A five hour bus ride took us from Juchitan to San Cristóbal de las Casas, our first stop in the state of Chiapas. Wow – what a city! If the goal of our travels is to get to some of the less-traveled parts of the world, this was what we were aiming for. Make no mistake, there’s plenty of tourism here; it’s one of the city’s major industries. But until we started looking at going overland from Puerto Escondido to Guatemala I’d never heard of San Cristóbal, a city of nearly 200,000 people that is the cultural (though not political) capital of Chiapas. What a shame it would have been to have missed it.It’s worth noting that while we hadn’t heard of San Cristóbal, and we suspect that most American tourists haven’t been here, it’s not entirely a secret. In just three weeks the Big Guy – Pope Francis himself – is coming here for a day. He probably won’t have the same experience we did, but the city is already getting excited about his visit. Pictures of him are popping up and the Cathedral is getting repaired and painted. You don’t have to be a Catholic, or even a Christian, to get a sense of how big a papal visit is to a city like San Cristóbal.
In our travels over the years we’ve been to several great, beautiful old Spanish colonial cities: San Miguel de Allende and Oaxaca in Mexico; Antigua, Guatemala; Cartagena, Columbia; Granada, Nicaragua; and Cuzco, Peru come to mind. Now we add San Cristóbal to that list. Red tile roofs, cobblestone streets, wrought iron adornment, and vibrant colors. Then add to all that the pedestrian ways lined with cafès, restaurants, bars, mezcalarias, and shops and you have a pretty great set up. I told Mark the next time he wants to stop for a few weeks to study Spanish this is where we’re going.
Now admittedly, there’s not a heck of a lot to do in San Cristóbal. The pedestrian streets are fun, and there’s a great market next to the Santo Domingo convent. Some churches worth poking around in and a few cute little parks for sitting and reading and people watching. But everywhere you walk it’s just pretty. And – this is key for us, of course – the restaurants were little short of amazing. One meal in a Neapolitan restaurant where the owner was indeed from Naples and (except for one unfortunate dish) the food was every bit as good as you’d get there. Dinner at a tapas bar whose owner was from Barcelona – and whose wife was from Basque Country. They knew a thing or two about tapas! A Thai restaurant where the food really could burn the hell out of your mouth. And of course great Mexican food everywhere.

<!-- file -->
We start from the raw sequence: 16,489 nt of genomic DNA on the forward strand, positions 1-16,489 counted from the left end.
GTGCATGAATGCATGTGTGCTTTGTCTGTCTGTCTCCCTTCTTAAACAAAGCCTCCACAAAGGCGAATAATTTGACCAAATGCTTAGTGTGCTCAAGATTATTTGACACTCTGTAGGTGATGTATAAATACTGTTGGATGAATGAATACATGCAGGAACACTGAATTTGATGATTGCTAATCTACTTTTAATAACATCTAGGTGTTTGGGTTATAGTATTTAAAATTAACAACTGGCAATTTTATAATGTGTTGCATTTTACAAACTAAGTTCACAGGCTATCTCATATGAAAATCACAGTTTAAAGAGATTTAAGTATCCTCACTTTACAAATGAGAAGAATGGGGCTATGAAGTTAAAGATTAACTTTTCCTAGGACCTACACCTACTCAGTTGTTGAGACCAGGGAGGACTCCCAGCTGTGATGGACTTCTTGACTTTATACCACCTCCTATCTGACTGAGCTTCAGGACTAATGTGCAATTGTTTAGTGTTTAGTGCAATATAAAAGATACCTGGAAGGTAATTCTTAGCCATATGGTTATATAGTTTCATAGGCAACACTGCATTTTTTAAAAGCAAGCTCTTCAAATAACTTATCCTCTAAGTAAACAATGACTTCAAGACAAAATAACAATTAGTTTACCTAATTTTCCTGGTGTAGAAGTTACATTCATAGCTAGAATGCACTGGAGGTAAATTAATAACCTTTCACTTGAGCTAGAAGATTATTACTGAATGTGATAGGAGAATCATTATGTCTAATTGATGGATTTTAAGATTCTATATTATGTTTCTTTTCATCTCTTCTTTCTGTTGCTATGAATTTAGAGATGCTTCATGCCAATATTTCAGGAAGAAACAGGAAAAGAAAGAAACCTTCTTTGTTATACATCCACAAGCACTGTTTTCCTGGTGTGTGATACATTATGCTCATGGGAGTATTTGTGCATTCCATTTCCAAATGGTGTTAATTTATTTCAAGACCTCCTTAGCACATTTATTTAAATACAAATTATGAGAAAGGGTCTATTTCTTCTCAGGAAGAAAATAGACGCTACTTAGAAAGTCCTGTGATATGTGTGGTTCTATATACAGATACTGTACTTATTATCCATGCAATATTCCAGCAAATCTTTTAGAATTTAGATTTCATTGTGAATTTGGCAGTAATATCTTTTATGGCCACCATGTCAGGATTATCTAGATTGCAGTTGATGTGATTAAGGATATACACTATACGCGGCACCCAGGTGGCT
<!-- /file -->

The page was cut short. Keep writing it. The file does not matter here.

So we loved San Cristóbal. Getting there, on the other hand was hell. As I mentioned earlier, Mexican buses can be extremely comfortable. I just don’t understand, though, why they have these crazy loud obnoxious movies blasting, the bane of my bus-riding experience. You can be on a long bus where everyone is trying to sleep and they’ll be blasting some slasher movie at insane volumes. Maybe three or four people at most watching it, but – for me at least – utterly impossible to read or listen to my own music because of the blaring volume. I can’t fathom why people don’t complain; I did, but either the driver didn’t understand me or chose to ignore me. There are times when the bus ride can be pleasant, relaxing, and a great way to get around. But you never know if you’re going to end up on some hellish ride with an excruciating soundtrack of exploding bombs, crashing cars, and slashing sword fights.And we made one rookie mistake. If you look at a map and find San Cristóbal down near where Mexico meets Guatemala, you’ll see that it’s way far south, as far south as you can get in Mexico. And Mexico is warm. So, we figured San Cristobal was warm, too, right? Oh, wait – we forgot to check the elevation. Turns out the city sits at about 7,000 feet above sea level meaning that year round the average daily temperature is in the 50s and 60s, with January (not surprisingly) at the low end of that range. Once the sun went down the temperature would quickly fall into the 40s which is cold for us these days.
Interestingly, though, the locals make almost no accommodation to the weather. There appears to be no such thing as indoor heating. All the restaurants and cafés had outdoor seating that was in constant use, all without the outdoor heaters you seen all over Europe. And if you go into the restaurant? Doesn’t usually do much good since there’s no heat there, either, AND the doors and windows are wide open. So we were dressing in our full winter clothes to go out. As for sleeping, though, it was heaven. Of course, it didn’t hurt that our all nine rooms in our little hotel had their own fireplaces. So every night wen we’d come back from dinner they’d make a fire in our room. Maybe that’s why I loved San Cristóbal so much!